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The Use of Drains in Gynecomastia Reduction Surgery


Gynecomastia  Reduction Dr Barry Eppley IndianapolisGynecomastia reduction surgery is very common for either young or middle-aged males who have various amounts of breast tissue development. While some forms of gynecomastia are treated by liposuction alone, more than half of them require an open approach through an inferior areolar incision. When doing an open gynecomastia reduction, it is common practice to insert a drain to prevent an after surgery fluid collection.

While the use of a drain out the side of the chest is not usually in place for very long after surgery (a few days up to a week), it is still an annoyance to the patient. Like the use of drains in other procedures like breast reduction and facelifts, the question is often raised as to their true need. It may be tradition to use them but are they really necessary

In the March 2014 issue of the Aesthetic Surgery Journal, an article was published entitled ‘Necessity of Suction Drains in Gynecomastia’. In this paper, the authors looked at their complication rates in gynecomastia reduction surgery when no closed suction drains were used. In 138 consecutive men who had gynecomastia reduction by ultrasonic-assisted liposuction both with and without the pull-through technique. The average of the patients was around 30 years old. The amount of fat removed from each side of the chest was around 350ccs. The pull through was needed in 23 patients. (17%) They had only one hematoma and no seromas. These results lead the authors to conclude that the use of drains is not needed in gynecomastia reduction.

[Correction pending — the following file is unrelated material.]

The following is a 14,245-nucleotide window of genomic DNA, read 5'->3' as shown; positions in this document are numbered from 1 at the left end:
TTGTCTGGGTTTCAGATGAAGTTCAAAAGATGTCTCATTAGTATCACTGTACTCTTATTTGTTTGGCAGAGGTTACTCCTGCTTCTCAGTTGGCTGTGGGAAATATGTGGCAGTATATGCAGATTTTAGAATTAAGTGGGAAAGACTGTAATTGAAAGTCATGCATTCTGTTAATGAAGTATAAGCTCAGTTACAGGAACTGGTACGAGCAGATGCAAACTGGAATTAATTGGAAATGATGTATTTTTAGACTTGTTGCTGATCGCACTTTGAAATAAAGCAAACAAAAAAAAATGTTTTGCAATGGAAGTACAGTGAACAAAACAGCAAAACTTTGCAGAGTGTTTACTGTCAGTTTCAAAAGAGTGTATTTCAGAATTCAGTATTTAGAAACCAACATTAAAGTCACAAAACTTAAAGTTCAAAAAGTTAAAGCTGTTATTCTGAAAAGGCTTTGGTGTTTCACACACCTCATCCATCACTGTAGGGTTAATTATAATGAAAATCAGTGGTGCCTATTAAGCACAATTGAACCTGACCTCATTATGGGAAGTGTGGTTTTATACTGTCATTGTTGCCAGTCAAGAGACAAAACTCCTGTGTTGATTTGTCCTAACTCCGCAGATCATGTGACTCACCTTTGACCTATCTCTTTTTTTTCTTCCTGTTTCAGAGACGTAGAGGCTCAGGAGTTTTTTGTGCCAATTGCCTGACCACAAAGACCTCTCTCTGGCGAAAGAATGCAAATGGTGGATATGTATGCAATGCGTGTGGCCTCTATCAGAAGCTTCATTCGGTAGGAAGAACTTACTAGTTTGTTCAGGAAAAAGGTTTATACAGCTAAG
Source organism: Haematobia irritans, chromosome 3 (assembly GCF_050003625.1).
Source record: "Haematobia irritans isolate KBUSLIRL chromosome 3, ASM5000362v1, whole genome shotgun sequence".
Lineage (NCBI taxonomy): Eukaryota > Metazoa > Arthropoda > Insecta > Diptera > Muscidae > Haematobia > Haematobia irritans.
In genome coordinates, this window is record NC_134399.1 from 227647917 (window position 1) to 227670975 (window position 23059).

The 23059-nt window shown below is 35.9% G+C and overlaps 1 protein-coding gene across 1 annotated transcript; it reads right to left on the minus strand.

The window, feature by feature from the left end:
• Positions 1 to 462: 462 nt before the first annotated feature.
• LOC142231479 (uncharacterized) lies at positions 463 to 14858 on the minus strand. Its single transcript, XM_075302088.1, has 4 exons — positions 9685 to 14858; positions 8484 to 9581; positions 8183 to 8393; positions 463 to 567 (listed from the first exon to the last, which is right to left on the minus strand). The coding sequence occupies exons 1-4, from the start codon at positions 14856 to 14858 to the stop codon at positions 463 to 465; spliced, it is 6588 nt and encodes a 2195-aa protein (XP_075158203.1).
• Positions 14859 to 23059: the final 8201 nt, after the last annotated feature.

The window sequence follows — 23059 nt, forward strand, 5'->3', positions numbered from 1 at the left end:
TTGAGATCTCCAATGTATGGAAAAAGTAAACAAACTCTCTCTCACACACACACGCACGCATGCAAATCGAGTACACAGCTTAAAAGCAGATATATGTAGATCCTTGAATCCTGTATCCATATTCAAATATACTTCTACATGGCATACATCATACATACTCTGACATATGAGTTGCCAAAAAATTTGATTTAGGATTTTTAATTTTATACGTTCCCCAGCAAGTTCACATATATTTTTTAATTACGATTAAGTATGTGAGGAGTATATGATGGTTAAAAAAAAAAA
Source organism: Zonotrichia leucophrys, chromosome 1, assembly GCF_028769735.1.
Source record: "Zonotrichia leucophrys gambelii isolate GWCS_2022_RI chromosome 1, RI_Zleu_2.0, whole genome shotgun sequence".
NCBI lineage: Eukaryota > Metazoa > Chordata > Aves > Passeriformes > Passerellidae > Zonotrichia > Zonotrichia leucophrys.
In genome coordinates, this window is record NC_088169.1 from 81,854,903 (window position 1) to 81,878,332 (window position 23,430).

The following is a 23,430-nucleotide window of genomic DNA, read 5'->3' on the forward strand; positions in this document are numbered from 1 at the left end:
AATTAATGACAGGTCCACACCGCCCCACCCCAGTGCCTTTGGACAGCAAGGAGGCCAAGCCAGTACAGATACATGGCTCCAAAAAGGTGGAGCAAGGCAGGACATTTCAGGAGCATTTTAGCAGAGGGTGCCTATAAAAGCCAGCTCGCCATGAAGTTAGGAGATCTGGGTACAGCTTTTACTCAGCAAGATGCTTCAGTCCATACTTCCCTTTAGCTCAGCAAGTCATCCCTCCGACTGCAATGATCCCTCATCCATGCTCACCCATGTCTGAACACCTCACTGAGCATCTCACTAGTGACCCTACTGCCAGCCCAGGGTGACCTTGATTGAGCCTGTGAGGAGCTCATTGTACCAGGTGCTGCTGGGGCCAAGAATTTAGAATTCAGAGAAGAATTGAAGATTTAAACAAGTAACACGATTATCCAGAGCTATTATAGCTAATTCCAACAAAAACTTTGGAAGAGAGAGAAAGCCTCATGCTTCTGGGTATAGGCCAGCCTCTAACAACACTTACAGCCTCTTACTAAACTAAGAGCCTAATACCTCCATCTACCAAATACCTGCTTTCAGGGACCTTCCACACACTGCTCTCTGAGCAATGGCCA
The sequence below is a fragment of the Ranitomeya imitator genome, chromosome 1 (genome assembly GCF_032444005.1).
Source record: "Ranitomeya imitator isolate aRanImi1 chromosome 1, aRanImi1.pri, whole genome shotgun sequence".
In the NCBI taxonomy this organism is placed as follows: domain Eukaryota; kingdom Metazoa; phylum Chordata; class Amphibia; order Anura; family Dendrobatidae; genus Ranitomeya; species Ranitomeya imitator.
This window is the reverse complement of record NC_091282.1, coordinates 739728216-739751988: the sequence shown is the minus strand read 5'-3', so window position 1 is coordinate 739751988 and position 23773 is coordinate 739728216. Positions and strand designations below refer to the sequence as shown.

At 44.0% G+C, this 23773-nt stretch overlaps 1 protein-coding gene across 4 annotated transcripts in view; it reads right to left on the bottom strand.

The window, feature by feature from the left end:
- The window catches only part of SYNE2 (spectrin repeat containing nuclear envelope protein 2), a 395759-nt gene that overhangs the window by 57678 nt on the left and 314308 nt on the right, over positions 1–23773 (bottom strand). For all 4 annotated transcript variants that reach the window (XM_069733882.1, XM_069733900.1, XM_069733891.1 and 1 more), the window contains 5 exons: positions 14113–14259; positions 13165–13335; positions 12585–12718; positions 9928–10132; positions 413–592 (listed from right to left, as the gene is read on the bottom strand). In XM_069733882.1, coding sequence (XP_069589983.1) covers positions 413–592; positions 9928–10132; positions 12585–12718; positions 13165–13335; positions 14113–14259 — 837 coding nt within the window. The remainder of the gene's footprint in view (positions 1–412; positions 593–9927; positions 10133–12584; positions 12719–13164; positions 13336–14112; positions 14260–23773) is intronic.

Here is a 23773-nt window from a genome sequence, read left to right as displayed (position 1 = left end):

It is important to realize when looking at these study results that less than 20% of the patients treated had an open excision of the gynecomastia tissue, which is the main indication for the use of a drain. Drains are never used in chest liposuction. Thus, this study is not convincing that there is no value whatsoever for drains in gynecomastia surgery. I would be a lot more convinced if all 138 patients in the study had an open pull through technique done.

What this study does demonstrate is that smaller amounts of breast tissue removed through an open areolar approach is probably not needed. But for larger amounts of breast tissue removed, particularly in combination with liposuction in the surrounding chest, a few days of a drain would not hurt.

Dr. Barry Eppley

Indianapolis, Indiana

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Dr. Barry EppleyDr. Barry Eppley

Dr. Barry Eppley is an extensively trained plastic and cosmetic surgeon with more than 20 years of surgical experience. He is both a licensed physician and dentist as well as double board-certified in both Plastic and Reconstructive Surgery and Oral and Maxillofacial Surgery. This training allows him to perform the most complex surgical procedures from cosmetic changes to the face and body to craniofacial surgery. Dr. Eppley has made extensive contributions to plastic surgery starting with the development of several advanced surgical techniques. He is a revered author, lecturer and educator in the field of plastic and cosmetic surgery.

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